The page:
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By Randy Walker

@TennisPublisher

 

While Novak Djokovic and Andy Murray may have been the headliner Monday at Madison Square Garden’s BNP Paribas Showdown, the undercard match that pitted John and Patrick McEnroe against Bob and Mike Bryan may have provided more intrigue.

The “Battle of the Brothers” match-up gained an edge in December when John McEnroe, appearing at the Royal Albert Hall “senior” event in London, criticized the current state of professional doubles – and with it, the Bryans, the winners of a record 15 major men’s doubles titles.

“Doubles, why we are even playing at his point is a mystery to me,’ McEnroe was quoted, as documented in the Daily Mail. “Most of you know I love doubles but I don’t even recognise what they are playing. If you cut out doubles and gave that money to singles players between 200 and 1000 maybe that would do something for the success of the game. I don’t know what doubles is bringing to the table right now. Most doubles players, I hate to say, are the slow guys who were not quick enough to play singles. Would the Bryan brothers have made it as singles players? No. What do you think they are playing doubles for? ‘I like them and single handedly they are trying to keep doubles going. But sometimes I hear people saying they are the greatest doubles team. I’m like “excuse me?”’

To boot, John McEnroe, at age 55, had been showing some buzz-worthy form on the PowerShares Series “champions” circuit, leading the singles rankings and being just points from beating the Bryans former Davis Cup teammates, the newly-retired Andy Roddick and James Blake, in one-set matches. (McEnroe had break point at 4-4 against Roddick in the final of the Birmingham event, losing 7-5. He had 0-15 on Blake’s serve at 4-5 and 5-6 in the final of the Salt Lake City event.)

Within a few minutes on Monday night, the Bryans were quickly up 3-0, winning 12 of the first 13 points. Then, after Patrick McEnroe, 47, had a game point on his serve before double-faulting on break point, it became 4-0. Then Bob Bryan held easily for 5-0. Then John McEnroe was broken for a second time and it became 6-0. Then, with an easy hold from Mike Bryan, it was 7-0 with Patrick McEnroe serving to fend off being served a New York style bagel, with the McEnroes only able to win nine points in the seven games. The Bryans got within two points of the shutout, getting to 15-30 on Patrick’s serve, before the McEnroes finally got on the scoreboard, John raising his hands in triumph and Patrick rifling a ball into the rafters of the arena in celebration. As the Bryans lost focus – Bob Bryan being broken the next game – and Patrick beginning to find his range on his backhand, the match soon ended with a 8-3 decision for the 35-year-old twins.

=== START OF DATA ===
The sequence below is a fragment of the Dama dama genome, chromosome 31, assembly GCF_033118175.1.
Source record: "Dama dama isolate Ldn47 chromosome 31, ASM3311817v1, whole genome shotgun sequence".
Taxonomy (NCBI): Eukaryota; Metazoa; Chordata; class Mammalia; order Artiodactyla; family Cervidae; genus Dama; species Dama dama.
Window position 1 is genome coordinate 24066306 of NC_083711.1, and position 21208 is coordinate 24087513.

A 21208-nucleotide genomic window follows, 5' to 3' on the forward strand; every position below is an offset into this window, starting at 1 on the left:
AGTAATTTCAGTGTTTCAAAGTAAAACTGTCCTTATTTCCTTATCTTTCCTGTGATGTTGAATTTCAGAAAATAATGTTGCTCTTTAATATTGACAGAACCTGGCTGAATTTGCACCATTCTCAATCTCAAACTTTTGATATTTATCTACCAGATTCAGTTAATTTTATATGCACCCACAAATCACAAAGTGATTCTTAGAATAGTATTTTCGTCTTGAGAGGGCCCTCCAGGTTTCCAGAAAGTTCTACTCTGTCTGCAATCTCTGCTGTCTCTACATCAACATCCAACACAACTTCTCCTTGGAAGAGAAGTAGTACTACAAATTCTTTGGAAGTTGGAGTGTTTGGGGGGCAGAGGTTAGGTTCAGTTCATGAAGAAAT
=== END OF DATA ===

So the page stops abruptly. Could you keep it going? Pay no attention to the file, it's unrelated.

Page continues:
“We had a good friendly match out there. There was no bad blood,” said Bob Bryan after the match, reminding members of the media that he and John McEnroe had cleared the air about the comments with a phone conversation weeks earlier. “We are very close to Patrick, especially. We stayed at his house and had hundreds and hundreds of practice with the guy (as U.S. Davis Cup captain). That’s never gonna change.”

The Bryans joked of seeing John McEnroe roll his eyes at his younger brother, who is not nearly as active in competitive tennis as his brother and struggled at the start of the match, particularly with his volleys. When asked if their famous tennis dad coach Wayne Bryan had any advice for them against the McEnroes, Bob Bryan answered with a laugh, “He doesn’t really care about the entertainment. He wanted us to stomp them!”

In the marquee match of the night later in the evening, Djokovic defeated Murray 6-3, 7-6 (2).

 

John McEnroe, Patrick McEnroe, Mike Bryan, Bob Bryan

John McEnroe, Patrick McEnroe, Mike Bryan, Bob Bryan



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About Admin
Randy Walker is a communications and marketing specialist, writer, tennis historian and the managing partner of New Chapter Media – www.NewChapterMedia.com. He was a 12-year veteran of the U.S. Tennis Association’s marketing and communications division where he worked as the press officer for 22 U.S. Davis Cup ties, three Olympic tennis teams and was an integral part of USTA media services team for 14 US Opens. He is the author of the book ON THIS DAY IN TENNIS HISTORY (http://www.tennishistorybook.com/).

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